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Dysphagia is associated with worse clinical outcomes in geriatric trauma patients
  1. Heather R Kregel1,
  2. Mina Attia1,
  3. Claudia Pedroza2,
  4. David E Meyer1,
  5. Michael W Wandling1,
  6. Shah-Jahan M Dodwad1,
  7. Charles E Wade3,
  8. John A Harvin1,
  9. Lillian S Kao1,
  10. Thaddeus J Puzio1
  1. 1Department of Surgery, McGovern Medical School at the University of Texas Health Science Center, Houston, Texas, USA
  2. 2Center for Clinical Research and Evidence-Based Medicine, McGovern Medical School at the University of Texas Health Science Center, Houston, Texas, USA
  3. 3Center for Translational Injury Research, McGovern Medical School at The University of Texas at Houston, Houston, TX, USA
  1. Correspondence to Dr Thaddeus J Puzio; thaddeus.j.puzio{at}uth.tmc.edu

Abstract

Introduction Dysphagia is associated with increased morbidity, mortality, and resource utilization in hospitalized patients, but studies on outcomes in geriatric trauma patients with dysphagia are limited. We hypothesized that geriatric trauma patients with dysphagia would have worse clinical outcomes compared with those without dysphagia.

Methods Patients with and without dysphagia were compared in a single-center retrospective cohort study of trauma patients aged ≥65 years admitted in 2019. The primary outcome was mortality. Secondary outcomes included intensive care unit (ICU) length of stay (LOS), hospital LOS, discharge destination, and unplanned ICU admission. Multivariable regression analyses and Bayesian analyses adjusted for age, Injury Severity Score, mechanism of injury, and gender were performed to determine the association between dysphagia and clinical outcomes.

Results Of 1706 geriatric patients, 69 patients (4%) were diagnosed with dysphagia. Patients with dysphagia were older with a higher Injury Severity Score. Increased odds of mortality did not reach statistical significance (OR 1.6, 95% CI 0.6 to 3.4, p=0.30). Dysphagia was associated with increased odds of unplanned ICU admission (OR 4.6, 95% CI 2.0 to 9.6, p≤0.001) and non-home discharge (OR 5.2, 95% CI 2.4 to 13.9, p≤0.001), as well as increased ICU LOS (OR 4.9, 95% CI 3.1 to 8.1, p≤0.001), and hospital LOS (OR 2.1, 95% CI 1.7 to 2.6, p≤0.001). On Bayesian analysis, dysphagia was associated with an increased probability of longer hospital and ICU LOS, unplanned ICU admission, and non-home discharge.

Conclusions Clinically apparent dysphagia is associated with poor outcomes, but it remains unclear if dysphagia represents a modifiable risk factor or a marker of underlying frailty, leading to poor outcomes. This study highlights the importance of screening protocols for dysphagia in geriatric trauma patients to possibly mitigate adverse outcomes.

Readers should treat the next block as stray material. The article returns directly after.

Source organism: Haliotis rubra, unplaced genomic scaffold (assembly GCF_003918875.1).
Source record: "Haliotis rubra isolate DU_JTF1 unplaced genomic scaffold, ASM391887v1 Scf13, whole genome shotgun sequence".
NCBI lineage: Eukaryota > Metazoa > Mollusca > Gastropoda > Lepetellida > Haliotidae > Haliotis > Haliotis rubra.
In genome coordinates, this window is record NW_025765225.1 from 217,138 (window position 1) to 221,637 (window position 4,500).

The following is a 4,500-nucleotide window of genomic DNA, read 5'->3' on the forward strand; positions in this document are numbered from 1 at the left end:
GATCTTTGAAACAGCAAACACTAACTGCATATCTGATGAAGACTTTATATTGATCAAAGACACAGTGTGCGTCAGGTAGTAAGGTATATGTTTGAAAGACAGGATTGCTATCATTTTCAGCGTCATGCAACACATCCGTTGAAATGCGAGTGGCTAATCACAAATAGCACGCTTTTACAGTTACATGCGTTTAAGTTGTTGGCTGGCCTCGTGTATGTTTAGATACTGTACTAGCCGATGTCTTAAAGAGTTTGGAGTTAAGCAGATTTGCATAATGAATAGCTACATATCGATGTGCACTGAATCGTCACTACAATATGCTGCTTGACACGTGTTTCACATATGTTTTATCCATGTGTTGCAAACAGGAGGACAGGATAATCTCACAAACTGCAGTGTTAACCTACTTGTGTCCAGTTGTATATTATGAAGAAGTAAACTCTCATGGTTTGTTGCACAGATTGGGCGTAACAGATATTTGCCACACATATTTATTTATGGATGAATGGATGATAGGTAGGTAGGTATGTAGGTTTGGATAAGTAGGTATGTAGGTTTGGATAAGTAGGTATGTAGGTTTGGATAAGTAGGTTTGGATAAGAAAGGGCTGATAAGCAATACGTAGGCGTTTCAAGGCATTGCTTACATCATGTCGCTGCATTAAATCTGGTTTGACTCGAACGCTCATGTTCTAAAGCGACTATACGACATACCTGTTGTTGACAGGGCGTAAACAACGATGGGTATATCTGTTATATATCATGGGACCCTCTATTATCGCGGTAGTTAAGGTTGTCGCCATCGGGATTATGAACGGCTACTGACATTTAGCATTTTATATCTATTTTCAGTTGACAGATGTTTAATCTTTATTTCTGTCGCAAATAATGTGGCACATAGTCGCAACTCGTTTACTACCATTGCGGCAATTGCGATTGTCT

Level of evidence Level III.

  • geriatric
  • dysphagia
  • outcomes
  • screening

Data availability statement

All data relevant to the study are included in the article or uploaded as supplementary information.

http://creativecommons.org/licenses/by-nc/4.0/

This is an open access article distributed in accordance with the Creative Commons Attribution Non Commercial (CC BY-NC 4.0) license, which permits others to distribute, remix, adapt, build upon this work non-commercially, and license their derivative works on different terms, provided the original work is properly cited, appropriate credit is given, any changes made indicated, and the use is non-commercial. See: http://creativecommons.org/licenses/by-nc/4.0/.

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WHAT IS ALREADY KNOWN ON THIS TOPIC

  • The rate of dysphagia increases with age and the lifetime prevalence has been estimated to be as high as 38% in patients over age 65 years.

  • The number of injured geriatric patients admitted to trauma centers is increasing nationwide, but studies regarding prevalence, risk factors for, and impact of dysphagia in this vulnerable population are lacking.

WHAT THIS STUDY ADDS

  • Our study identified the prevalence of dysphagia in the absence of universal screening and demonstrated its clinical significance in a population of geriatric trauma patients.

  • We illustrated that in this group, those diagnosed with dysphagia were more likely to have worse outcomes including: unplanned intensive care unit (ICU) admission, non-home discharge, increased hospital, and ICU length of stay.

HOW THIS STUDY MIGHT AFFECT RESEARCH, PRACTICE OR POLICY

  • Our study demonstrates the clinical significance of dysphagia in this patient population and highlights a need for future studies to explore early recognition and treatment strategies to mitigate its impact.

Introduction

Dysphagia is a serious medical condition that can lead to increased morbidity (pneumonia, malnutrition, aspiration), mortality, and resource utilization in hospitalized patients.1 2 The rate of dysphagia increases with age and the lifetime prevalence has been estimated to be as high as 38% in patients over age of 65 years.3 Additionally, traumatic injury may result in additional risk factors for dysphagia such as cervical spine or traumatic brain injury.1 Although the number of injured geriatric patients admitted to trauma centers is increasing nationwide, studies regarding prevalence, risk factors for, and impact of dysphagia in this highly vulnerable population are lacking.1 4 5